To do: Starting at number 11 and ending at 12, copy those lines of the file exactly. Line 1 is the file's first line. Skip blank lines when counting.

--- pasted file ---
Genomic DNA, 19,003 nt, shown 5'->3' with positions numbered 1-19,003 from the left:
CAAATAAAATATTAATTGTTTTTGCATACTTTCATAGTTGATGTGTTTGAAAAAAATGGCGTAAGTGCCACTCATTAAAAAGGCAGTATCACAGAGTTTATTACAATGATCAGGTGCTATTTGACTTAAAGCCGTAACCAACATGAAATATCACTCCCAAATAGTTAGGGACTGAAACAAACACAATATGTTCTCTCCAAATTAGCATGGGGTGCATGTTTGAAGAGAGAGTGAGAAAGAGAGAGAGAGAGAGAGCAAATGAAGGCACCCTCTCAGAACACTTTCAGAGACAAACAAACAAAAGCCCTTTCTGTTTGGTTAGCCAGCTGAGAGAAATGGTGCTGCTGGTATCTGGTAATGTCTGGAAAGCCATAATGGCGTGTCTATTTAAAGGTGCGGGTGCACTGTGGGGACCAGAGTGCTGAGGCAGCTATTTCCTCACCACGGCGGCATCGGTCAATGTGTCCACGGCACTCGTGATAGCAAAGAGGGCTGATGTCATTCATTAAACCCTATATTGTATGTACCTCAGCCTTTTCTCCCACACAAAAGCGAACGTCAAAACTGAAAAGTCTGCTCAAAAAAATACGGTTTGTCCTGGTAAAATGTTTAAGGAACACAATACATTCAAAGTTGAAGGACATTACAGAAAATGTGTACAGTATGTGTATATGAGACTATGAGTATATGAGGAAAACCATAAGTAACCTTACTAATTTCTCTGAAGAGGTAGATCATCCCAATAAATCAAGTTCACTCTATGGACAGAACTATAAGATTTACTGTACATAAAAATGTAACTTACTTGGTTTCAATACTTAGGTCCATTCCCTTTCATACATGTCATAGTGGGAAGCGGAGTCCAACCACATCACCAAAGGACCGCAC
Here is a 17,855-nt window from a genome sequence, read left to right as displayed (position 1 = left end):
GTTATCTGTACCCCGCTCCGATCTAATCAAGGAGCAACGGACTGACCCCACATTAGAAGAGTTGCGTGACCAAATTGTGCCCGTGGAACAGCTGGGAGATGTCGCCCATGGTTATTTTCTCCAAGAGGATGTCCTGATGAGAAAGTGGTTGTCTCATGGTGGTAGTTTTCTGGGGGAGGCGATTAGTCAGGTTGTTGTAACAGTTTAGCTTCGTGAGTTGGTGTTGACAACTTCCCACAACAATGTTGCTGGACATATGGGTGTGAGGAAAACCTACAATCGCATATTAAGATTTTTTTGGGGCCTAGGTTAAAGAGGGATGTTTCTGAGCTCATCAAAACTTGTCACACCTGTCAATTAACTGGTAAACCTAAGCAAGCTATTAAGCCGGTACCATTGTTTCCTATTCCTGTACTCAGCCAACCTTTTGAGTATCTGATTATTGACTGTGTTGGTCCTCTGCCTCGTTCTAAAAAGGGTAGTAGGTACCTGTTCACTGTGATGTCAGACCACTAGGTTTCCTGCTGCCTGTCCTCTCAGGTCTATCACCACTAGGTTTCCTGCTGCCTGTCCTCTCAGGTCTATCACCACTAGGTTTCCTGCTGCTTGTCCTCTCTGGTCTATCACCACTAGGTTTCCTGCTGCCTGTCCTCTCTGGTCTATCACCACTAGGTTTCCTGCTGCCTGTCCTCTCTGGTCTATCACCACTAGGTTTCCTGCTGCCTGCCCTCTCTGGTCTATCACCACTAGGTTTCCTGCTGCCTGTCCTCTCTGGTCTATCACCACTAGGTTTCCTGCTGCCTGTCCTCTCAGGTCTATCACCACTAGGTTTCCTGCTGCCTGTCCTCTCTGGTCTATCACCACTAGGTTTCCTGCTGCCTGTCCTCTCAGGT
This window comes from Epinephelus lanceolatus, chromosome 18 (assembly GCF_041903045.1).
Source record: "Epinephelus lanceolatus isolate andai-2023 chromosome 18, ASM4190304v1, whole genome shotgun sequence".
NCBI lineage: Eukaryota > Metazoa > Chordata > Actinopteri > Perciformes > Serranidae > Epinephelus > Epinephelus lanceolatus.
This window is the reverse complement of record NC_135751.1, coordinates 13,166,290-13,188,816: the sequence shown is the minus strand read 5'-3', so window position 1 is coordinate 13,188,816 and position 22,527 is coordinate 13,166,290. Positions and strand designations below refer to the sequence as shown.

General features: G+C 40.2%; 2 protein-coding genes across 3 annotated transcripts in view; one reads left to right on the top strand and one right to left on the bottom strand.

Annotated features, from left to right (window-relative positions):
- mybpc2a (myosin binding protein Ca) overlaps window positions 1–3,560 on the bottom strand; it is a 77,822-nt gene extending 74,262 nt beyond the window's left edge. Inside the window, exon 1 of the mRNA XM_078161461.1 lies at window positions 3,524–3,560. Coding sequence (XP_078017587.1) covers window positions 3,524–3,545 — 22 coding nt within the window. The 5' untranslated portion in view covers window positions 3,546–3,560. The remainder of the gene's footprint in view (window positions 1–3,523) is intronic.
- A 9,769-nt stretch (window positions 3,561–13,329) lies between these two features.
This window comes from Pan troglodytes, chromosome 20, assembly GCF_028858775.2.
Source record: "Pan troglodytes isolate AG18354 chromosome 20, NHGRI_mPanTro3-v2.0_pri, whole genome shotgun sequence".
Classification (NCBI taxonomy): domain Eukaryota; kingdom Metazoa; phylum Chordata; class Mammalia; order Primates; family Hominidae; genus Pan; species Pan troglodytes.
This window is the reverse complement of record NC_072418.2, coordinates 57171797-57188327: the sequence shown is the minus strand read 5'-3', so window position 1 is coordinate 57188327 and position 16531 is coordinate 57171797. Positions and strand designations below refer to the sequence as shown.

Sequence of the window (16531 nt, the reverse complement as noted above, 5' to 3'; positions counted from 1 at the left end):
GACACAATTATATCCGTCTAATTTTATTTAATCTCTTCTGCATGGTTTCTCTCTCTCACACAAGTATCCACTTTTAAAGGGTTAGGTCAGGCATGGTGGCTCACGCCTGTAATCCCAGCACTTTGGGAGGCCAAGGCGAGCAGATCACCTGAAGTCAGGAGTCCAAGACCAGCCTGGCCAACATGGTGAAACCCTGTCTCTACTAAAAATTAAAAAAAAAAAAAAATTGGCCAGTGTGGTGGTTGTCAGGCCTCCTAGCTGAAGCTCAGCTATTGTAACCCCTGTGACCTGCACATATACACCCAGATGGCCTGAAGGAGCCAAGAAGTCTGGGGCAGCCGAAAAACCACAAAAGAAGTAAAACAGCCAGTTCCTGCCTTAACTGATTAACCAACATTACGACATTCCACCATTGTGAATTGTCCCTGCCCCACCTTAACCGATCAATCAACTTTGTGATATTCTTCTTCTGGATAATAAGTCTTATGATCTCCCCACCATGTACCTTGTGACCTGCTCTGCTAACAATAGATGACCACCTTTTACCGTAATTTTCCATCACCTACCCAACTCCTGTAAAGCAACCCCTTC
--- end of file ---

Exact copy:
- mybpc2a (myosin binding protein Ca) overlaps window positions 1–3,560 on the bottom strand; it is a 77,822-nt gene extending 74,262 nt beyond the window's left edge. Inside the window, exon 1 of the mRNA XM_078161461.1 lies at window positions 3,524–3,560. Coding sequence (XP_078017587.1) covers window positions 3,524–3,545 — 22 coding nt within the window. The 5' untranslated portion in view covers window positions 3,546–3,560. The remainder of the gene's footprint in view (window positions 1–3,523) is intronic.
- A 9,769-nt stretch (window positions 3,561–13,329) lies between these two features.